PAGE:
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Is it thee or me?—autoimmunity in Lyme disease
Mark S. Klempner & Brigitte T. Huber

Nature Medicine 5, 1346 - 1346-1347 (1999)



Figure 1: Molecular mimicry in chronic Lyme Disease.

Within weeks after Borrelia burgdorferi (Spirochete – yellow cell) infection, patients develop acute phase symptoms such as skin rash, meningitis, neuritis, encephalitis, myocarditis, and flu-like symptoms. The infection is frequently resolved by the immune response or antibiotic treatment. The immune response involves

  1. Borrelia burgdorferi uptake by antigen presenting cells (APC – purple star-shaped cells),
  2. proteolytic processing of the Borrelia burgdorferi proteins Osp A (hexagon), Osp C (triangle, ), p37 (circle, ) and p22 (square, ), and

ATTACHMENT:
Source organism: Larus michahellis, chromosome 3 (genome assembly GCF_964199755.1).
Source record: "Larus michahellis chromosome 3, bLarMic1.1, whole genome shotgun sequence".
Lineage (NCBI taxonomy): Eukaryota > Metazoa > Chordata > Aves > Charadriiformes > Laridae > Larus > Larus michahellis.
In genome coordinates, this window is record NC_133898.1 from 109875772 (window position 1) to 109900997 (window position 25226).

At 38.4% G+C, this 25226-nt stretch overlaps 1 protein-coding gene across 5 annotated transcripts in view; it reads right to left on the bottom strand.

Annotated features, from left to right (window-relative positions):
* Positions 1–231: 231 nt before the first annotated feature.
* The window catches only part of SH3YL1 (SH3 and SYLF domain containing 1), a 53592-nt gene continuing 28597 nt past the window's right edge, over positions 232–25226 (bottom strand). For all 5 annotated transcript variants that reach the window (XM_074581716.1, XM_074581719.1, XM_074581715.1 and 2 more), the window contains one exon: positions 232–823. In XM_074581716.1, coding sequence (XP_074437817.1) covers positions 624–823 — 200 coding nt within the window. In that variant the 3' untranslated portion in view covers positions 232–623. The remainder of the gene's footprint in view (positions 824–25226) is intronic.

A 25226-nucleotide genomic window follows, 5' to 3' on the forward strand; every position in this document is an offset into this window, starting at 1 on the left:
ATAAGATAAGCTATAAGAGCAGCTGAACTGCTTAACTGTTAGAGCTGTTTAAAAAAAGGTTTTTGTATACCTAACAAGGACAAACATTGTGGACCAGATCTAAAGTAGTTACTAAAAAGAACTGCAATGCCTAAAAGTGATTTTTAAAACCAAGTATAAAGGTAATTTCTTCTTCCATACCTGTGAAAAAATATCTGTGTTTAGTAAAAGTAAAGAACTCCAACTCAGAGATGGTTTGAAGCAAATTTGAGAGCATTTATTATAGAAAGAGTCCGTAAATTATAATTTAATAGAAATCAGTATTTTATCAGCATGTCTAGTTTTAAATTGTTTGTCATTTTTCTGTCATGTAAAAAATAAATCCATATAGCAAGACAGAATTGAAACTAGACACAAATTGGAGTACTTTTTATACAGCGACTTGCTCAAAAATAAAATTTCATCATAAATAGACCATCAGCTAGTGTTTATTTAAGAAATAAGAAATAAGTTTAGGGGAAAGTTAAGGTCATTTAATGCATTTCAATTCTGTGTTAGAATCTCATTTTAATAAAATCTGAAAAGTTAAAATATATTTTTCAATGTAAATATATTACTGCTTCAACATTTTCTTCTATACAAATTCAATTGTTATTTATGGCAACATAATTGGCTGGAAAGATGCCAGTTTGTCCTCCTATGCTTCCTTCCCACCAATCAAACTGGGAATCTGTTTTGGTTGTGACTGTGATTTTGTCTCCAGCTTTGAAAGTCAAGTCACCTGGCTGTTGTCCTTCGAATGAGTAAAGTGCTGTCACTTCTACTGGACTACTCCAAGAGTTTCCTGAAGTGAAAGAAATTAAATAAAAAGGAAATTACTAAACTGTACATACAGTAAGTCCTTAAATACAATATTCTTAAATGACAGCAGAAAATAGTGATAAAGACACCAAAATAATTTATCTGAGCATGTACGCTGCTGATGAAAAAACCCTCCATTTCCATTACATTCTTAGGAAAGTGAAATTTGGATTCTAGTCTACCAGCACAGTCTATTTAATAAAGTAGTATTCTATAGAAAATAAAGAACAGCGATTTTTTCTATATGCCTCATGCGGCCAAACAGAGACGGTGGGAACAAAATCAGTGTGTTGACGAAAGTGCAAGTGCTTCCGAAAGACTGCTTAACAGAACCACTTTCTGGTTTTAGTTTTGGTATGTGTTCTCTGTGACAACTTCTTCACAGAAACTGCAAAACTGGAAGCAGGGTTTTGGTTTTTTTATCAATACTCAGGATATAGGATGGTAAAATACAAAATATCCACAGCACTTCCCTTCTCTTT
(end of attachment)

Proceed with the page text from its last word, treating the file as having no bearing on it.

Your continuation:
3. presentation of peptides derived from these proteins to T cells (blue circular cells).
  4. T cells that recognize these epitopes, presented by APC in the context of MHC, proliferate.
Absence of antibiotic treatment or failure of the immune response leads to spirochete persistence which causes acrodermatitis, arthritis or neurologic symptoms.
Despite appropriate antibitotic treatment, some patients develop treatment-resistant arthritis, encephalopathy or radiculopathy.

Autoimmunity may cause these symptoms

  • since T cells that recognize Borrelia burgdorferi processed peptide OspA are also capable of attacking LFA1, leading to joint tissue damage.
  • In the central nervous system. T cells that react to
    • OspA,
    • OspC, and
    • p22
    epitopes also recognize
    • MOBP,
    • SST-R1, and
    • IL-1R,
    respectively, on neurons, possibly leading to encephalopathy and radiculopathy.
T cell recognition of synovial and neuronal proteins can cause chronic symptoms for years after the initial infection. It is not known
  • whether the spirochete is still present during this chronic stage, or
  • whether the symptoms are strictly due to T cell autoimmunity.

Copyright 1999 Nature America Inc.